Round Top, TX. With a population of only 94, the town features multiple B&B choices, a concert hall featuring solo, chamber, and orchestral music, antique and boutique shops galore, a theatre barn featuring Shakespeare, and great restaurants! We indulged in pie for lunch --- mine was a savory margarita chicken; Bill had "Texas Trash".
This wee chapel is located in the town square, where there were tons of butterflies and flowers.
26 August 2014
19 August 2014
Recently I caught this baby fox squirrel cooling his tummy. He had casually wandered from the back of the Adirondack chair to the large covered crock where we keep birdseed, finally ending up on the cool cement floor of our covered patio. I began taking photos from inside through a window. He soon noticed me, gave me a worried look, and then vamoosed.
15 August 2014
I've put together many palettes based on a warm and a cool of each primary. But how about one based on a warm and cool of each secondary color as well? Using the paints I have, I tried this in a classic color wheel. (Actually I only have a sample of the permanent orange but am definitely buying a tube of it --- It makes gorgeous clean greens when mixed with phthalo blue!)
This exercise called for painting a simple apple form using the whole spectrum of color, from yellows to greens. Of course, I couldn't leave it at that --- I added some detailing after the paint dried.
But I jotted down a few pointers from the book to have a record of it.
My favorite black mix is still ultramarine blue and burnt umber, but it's good to know a few more in case a painting calls for something else.
11 August 2014
So I now have a few of my own.
The rocks are from Loch Ness and the Black Isle in Scotland. Our daughter brought them back with her last year.
07 August 2014
Today is my mom's birthday. This is the card I painted for her this year. Our daughter introduced me to an incredibly detailed series of historical fiction by Diana Gabaldon and I in turn introduced my mother to them. The first book has been made into a TV series that premiers this week. Doune Castle in Scotland is standing in for Castle Leoch in the series; I thought Mom might enjoy a sketch of it.
We are really enjoying our church and the people there. Awesome place to worship our Lord.
02 August 2014
This past week was mostly humid . . . the kind that makes it hard to breathe. We have managed to take our early morning walks but after that, I have avoided going outside much. (Also, the intense brightness hurts my eyes -- I currently have 3 cataracts as well as glaucoma). So I've been sketching a few silly things inside. This Doctor Who version of Yahtzee was a birthday gift.
This sketch of a prickly pear cactus growing in one corner of our lot is from a photo I took in June. In all those past visits to Arizona, I never saw the desert blooming. My mother-in-law kept telling me how beautiful it was but I always missed it. So I made sure to take photos of this one. This one was probably planted on purpose but prickly pear grows abundantly in the wild around here.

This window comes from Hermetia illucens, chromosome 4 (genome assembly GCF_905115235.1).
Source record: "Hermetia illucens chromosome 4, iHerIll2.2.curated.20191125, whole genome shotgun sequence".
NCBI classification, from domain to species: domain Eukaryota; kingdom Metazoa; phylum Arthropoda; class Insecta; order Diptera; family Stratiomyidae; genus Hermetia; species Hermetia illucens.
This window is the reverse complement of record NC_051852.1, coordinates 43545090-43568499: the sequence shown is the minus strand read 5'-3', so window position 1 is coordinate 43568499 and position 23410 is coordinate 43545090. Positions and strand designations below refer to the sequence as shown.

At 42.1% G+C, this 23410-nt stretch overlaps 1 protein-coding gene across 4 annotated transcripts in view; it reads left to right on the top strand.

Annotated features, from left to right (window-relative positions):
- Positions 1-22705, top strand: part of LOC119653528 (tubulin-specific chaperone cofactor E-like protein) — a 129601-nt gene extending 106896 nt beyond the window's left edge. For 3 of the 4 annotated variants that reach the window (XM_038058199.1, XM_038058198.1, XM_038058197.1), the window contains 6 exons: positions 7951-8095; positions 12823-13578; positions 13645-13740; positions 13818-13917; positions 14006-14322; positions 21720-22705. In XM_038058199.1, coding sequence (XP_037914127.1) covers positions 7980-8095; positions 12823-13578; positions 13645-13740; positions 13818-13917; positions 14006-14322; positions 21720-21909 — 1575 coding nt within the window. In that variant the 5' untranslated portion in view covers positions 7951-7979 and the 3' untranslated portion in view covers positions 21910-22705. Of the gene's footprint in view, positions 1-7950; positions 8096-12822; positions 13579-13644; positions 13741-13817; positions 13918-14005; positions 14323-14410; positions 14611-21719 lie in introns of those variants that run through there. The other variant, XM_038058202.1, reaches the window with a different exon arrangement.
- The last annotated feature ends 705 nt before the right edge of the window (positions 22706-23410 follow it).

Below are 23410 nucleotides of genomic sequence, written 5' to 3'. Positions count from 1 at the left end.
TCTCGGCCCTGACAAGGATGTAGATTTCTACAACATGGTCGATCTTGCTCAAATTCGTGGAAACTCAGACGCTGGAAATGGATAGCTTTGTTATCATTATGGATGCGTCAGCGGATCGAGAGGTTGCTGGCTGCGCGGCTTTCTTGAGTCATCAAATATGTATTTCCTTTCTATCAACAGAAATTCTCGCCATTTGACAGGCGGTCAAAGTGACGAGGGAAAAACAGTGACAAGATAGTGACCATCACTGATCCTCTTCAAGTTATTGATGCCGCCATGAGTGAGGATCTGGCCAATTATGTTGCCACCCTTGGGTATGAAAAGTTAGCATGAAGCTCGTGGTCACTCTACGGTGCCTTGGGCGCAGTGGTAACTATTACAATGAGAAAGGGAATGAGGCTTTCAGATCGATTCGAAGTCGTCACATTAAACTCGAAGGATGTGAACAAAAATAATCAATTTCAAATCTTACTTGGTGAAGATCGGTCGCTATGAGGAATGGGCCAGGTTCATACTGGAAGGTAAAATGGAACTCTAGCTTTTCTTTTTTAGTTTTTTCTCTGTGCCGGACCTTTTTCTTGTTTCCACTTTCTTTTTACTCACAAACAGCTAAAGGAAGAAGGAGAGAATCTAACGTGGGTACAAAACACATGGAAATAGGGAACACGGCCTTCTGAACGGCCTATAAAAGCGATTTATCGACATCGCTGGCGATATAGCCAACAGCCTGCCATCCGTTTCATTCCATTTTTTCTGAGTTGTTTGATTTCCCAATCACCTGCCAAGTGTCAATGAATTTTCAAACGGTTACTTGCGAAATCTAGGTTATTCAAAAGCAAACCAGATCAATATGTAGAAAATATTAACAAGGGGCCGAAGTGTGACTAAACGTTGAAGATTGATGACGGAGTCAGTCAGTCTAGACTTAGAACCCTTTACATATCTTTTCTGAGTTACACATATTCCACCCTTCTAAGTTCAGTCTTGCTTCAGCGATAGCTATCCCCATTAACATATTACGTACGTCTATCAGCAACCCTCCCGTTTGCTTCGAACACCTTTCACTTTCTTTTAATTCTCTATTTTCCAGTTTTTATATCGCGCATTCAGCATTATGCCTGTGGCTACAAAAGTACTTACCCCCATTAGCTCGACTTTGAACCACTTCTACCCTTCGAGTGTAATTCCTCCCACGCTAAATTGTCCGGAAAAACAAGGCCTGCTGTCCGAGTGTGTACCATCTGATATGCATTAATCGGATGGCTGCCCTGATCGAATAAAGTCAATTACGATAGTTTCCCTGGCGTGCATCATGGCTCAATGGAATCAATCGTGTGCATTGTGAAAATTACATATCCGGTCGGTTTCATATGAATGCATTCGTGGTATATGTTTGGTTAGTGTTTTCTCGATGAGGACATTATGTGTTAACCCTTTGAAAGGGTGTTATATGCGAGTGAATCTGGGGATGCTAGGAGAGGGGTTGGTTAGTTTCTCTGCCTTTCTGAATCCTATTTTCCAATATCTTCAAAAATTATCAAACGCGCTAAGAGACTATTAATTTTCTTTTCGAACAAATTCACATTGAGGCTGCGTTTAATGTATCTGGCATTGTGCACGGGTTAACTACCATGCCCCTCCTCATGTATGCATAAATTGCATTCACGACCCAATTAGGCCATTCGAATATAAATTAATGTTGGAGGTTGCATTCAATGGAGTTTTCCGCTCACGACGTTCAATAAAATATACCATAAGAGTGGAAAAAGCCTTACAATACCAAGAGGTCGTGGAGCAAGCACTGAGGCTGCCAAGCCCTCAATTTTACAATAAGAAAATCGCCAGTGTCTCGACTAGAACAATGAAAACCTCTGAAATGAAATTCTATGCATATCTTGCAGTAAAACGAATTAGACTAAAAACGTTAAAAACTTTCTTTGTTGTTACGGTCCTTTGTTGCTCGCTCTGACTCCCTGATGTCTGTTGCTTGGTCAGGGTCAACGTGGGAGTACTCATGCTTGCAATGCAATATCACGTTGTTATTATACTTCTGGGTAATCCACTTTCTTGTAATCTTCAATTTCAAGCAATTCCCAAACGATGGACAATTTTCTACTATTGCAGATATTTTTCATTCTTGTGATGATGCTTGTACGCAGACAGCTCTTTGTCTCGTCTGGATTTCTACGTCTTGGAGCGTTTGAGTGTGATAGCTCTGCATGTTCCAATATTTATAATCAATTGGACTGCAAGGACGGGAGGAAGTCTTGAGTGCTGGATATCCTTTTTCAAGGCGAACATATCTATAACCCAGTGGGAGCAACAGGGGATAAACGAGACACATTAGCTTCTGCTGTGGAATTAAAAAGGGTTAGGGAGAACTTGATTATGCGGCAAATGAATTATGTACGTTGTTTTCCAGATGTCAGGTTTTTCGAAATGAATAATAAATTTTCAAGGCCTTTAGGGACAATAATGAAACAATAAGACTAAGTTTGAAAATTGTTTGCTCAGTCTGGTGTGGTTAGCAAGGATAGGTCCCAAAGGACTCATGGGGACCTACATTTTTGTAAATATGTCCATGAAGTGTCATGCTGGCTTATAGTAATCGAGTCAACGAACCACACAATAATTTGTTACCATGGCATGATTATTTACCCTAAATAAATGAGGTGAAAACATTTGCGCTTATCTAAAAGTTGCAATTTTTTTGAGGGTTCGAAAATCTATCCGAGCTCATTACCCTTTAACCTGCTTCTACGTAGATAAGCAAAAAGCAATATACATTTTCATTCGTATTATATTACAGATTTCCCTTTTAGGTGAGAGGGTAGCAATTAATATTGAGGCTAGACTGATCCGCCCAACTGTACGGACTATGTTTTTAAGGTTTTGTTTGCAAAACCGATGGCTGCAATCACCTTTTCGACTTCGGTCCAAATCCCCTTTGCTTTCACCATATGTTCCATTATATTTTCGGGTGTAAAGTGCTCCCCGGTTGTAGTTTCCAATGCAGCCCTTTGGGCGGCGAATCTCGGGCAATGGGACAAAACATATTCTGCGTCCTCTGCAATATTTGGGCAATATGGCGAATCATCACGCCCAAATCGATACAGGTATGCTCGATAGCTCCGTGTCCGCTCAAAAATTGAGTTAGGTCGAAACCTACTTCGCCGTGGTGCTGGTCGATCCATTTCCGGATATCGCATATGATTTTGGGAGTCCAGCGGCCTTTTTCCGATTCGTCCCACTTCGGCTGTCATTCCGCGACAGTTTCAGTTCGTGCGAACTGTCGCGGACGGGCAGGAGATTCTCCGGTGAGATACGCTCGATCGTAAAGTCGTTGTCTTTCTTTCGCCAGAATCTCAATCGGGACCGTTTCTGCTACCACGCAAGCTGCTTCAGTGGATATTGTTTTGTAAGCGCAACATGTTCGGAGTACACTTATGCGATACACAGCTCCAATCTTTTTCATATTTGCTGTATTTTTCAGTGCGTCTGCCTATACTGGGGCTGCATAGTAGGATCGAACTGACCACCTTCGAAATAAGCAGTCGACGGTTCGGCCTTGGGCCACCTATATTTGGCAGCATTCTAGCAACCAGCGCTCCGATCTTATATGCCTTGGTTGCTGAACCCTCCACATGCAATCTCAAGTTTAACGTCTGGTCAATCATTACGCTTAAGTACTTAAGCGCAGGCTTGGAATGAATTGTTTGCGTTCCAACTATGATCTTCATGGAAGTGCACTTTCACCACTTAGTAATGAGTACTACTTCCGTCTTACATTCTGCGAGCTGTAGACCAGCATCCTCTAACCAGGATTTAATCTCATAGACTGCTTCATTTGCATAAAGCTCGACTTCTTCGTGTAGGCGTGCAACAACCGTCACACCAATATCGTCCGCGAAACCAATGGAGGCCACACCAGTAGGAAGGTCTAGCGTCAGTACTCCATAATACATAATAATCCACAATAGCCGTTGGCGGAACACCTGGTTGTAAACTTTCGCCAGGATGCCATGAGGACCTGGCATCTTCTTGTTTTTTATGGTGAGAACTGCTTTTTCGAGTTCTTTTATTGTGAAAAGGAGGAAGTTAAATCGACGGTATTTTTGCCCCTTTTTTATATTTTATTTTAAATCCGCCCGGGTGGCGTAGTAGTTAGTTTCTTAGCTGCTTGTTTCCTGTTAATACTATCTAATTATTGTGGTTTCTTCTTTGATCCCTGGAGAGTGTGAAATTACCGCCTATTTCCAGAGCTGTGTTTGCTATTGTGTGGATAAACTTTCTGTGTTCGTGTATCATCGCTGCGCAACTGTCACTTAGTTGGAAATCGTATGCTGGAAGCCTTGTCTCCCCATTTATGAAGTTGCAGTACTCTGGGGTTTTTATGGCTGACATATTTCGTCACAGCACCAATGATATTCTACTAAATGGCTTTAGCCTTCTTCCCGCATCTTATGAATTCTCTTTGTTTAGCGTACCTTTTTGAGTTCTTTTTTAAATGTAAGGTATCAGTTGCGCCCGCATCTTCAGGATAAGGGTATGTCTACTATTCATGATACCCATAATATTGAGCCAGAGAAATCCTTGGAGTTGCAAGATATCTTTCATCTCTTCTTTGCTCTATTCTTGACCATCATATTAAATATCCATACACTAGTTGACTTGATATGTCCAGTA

Speaking of toys (as in the game above?), I always wanted Legos as a kid but never had any. So I have now collected a few of my own. Including this wee artist dude.
I was NOT happy with how this sketch turned out.
So I drew it again. A bit better this time maybe?
25 July 2014
One of our new neighbors is celebrating a birthday in a few days. I once sketched an owl house in one of his trees while visiting on his patio and he couldn't believe I was drawing on-the-spot like that. So I later shared some of my sketchbooks with him, which he loved.
I painted a card for him this week. He and his wife, recently deceased, made many lovely memories fishing together on Lake Somerville.
We went there for ice cream on Wednesday. Normally I try to match exact colors of things but this time I used the muted granulating palette I recently put together.
After ice cream, we drove around the small town . . . and saw two young deer feeding in someone's front yard. Not afraid of the car at all.
23 July 2014
Since I was first introduced to watercolors about 9 years ago, I have arranged my colors in a "rainbow" order from cool reds to warm blues or purples, followed by neutrals from light to dark. This order just made sense to me. Maybe being related to Sir Isaac Newton who studied prismatic colors influenced me?
But ever since studying Jane Blundell's excellent pigment information, I have been rethinking how I order my palettes. For limited or warm-and-cool palettes, I still go with the rainbow arrangement. But in palettes holding 20 colors, I'm now arranging them according to color and whether they are cool, warm, earthy or dark.This has been very helpful in quickly working in an all-cool or all-earthy color theme.
I keep the above chart pinned to the wall in my "studio" space (in the loft of our log cabin) to remind me of each pigment's properties. The colors in the top row are "extras" that I just happen to have --- Some I will definitely keep (love the potter's pink!") but I won't be replacing all of them when I run out of what's on hand. The blue apatite or lunar blue are very similar --- I'll probably keep the blue apatite, being a single pigment rather than a mix. That's the reason I finally gave up my favorite sap green from Daniel Smith, replacing it with green apatite genuine. Nearly the same color in a single pigment.
UPDATE: I'm getting rid of the sepia but adding Daniel Smith's permanent orange to the "extras" --- When mixed with phthalo blue, it makes amazing clean greens!